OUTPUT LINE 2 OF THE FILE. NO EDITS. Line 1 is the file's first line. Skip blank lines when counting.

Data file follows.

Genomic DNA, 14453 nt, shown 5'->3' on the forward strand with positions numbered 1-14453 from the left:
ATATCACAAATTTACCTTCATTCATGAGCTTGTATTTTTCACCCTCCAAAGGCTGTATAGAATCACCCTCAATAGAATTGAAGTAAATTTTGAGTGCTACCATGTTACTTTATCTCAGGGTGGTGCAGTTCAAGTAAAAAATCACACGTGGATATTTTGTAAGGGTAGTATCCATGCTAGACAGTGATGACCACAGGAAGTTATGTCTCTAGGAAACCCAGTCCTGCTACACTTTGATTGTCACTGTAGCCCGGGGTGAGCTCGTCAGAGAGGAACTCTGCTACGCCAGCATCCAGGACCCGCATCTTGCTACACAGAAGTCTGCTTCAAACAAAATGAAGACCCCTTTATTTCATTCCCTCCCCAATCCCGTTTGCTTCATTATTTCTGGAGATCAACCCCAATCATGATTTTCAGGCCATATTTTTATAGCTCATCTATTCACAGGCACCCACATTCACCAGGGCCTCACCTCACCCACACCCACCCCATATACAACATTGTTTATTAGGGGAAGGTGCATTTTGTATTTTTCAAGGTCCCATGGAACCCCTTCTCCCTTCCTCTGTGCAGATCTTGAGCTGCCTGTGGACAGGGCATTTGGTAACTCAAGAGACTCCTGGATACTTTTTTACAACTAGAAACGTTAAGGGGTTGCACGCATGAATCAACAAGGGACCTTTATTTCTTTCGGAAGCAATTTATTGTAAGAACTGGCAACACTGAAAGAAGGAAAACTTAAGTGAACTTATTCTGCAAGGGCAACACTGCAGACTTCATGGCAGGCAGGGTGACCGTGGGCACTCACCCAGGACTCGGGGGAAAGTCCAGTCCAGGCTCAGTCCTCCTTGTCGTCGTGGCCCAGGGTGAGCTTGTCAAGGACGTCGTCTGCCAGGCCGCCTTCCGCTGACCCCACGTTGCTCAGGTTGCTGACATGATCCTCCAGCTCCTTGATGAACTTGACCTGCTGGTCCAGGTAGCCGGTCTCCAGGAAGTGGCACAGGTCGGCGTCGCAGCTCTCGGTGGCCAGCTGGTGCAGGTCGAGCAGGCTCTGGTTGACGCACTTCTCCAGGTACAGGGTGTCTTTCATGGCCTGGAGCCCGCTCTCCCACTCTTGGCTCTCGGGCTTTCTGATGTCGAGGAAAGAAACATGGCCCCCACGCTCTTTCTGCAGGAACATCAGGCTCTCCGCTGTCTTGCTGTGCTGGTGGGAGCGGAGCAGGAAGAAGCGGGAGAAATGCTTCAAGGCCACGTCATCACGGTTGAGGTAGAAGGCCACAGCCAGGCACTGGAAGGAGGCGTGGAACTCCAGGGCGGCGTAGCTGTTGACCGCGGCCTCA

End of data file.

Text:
ATATCACAAATTTACCTTCATTCATGAGCTTGTATTTTTCACCCTCCAAAGGCTGTATAGAATCACCCTCAATAGAATTGAAGTAAATTTTGAGTGCTACCATGTTACTTTATCTCAGGGTGGTGCAGTTCAAGTAAAAAATCACACGTGGATATTTTGTAAGGGTAGTATCCATGCTAGACAGTGATGACCACAGGAAGTTATGTCTCTAGGAAACCCAGTCCTGCTACACTTTGATTGTCACTGTAGCCCGGGGTGAGCTCGTCAGAGAGGAACTCTGCTACGCCAGCATCCAGGACCCGCATCTTGCTACACAGAAGTCTGCTTCAAACAAAATGAAGACCCCTTTATTTCATTCCCTCCCCAATCCCGTTTGCTTCATTATTTCTGGAGATCAACCCCAATCATGATTTTCAGGCCATATTTTTATAGCTCATCTATTCACAGGCACCCACATTCACCAGGGCCTCACCTCACCCACACCCACCCCATATACAACATTGTTTATTAGGGGAAGGTGCATTTTGTATTTTTCAAGGTCCCATGGAACCCCTTCTCCCTTCCTCTGTGCAGATCTTGAGCTGCCTGTGGACAGGGCATTTGGTAACTCAAGAGACTCCTGGATACTTTTTTACAACTAGAAACGTTAAGGGGTTGCACGCATGAATCAACAAGGGACCTTTATTTCTTTCGGAAGCAATTTATTGTAAGAACTGGCAACACTGAAAGAAGGAAAACTTAAGTGAACTTATTCTGCAAGGGCAACACTGCAGACTTCATGGCAGGCAGGGTGACCGTGGGCACTCACCCAGGACTCGGGGGAAAGTCCAGTCCAGGCTCAGTCCTCCTTGTCGTCGTGGCCCAGGGTGAGCTTGTCAAGGACGTCGTCTGCCAGGCCGCCTTCCGCTGACCCCACGTTGCTCAGGTTGCTGACATGATCCTCCAGCTCCTTGATGAACTTGACCTGCTGGTCCAGGTAGCCGGTCTCCAGGAAGTGGCACAGGTCGGCGTCGCAGCTCTCGGTGGCCAGCTGGTGCAGGTCGAGCAGGCTCTGGTTGACGCACTTCTCCAGGTACAGGGTGTCTTTCATGGCCTGGAGCCCGCTCTCCCACTCTTGGCTCTCGGGCTTTCTGATGTCGAGGAAAGAAACATGGCCCCCACGCTCTTTCTGCAGGAACATCAGGCTCTCCGCTGTCTTGCTGTGCTGGTGGGAGCGGAGCAGGAAGAAGCGGGAGAAATGCTTCAAGGCCACGTCATCACGGTTGAGGTAGAAGGCCACAGCCAGGCACTGGAAGGAGGCGTGGAACTCCAGGGCGGCGTAGCTGTTGACCGCGGCCTCA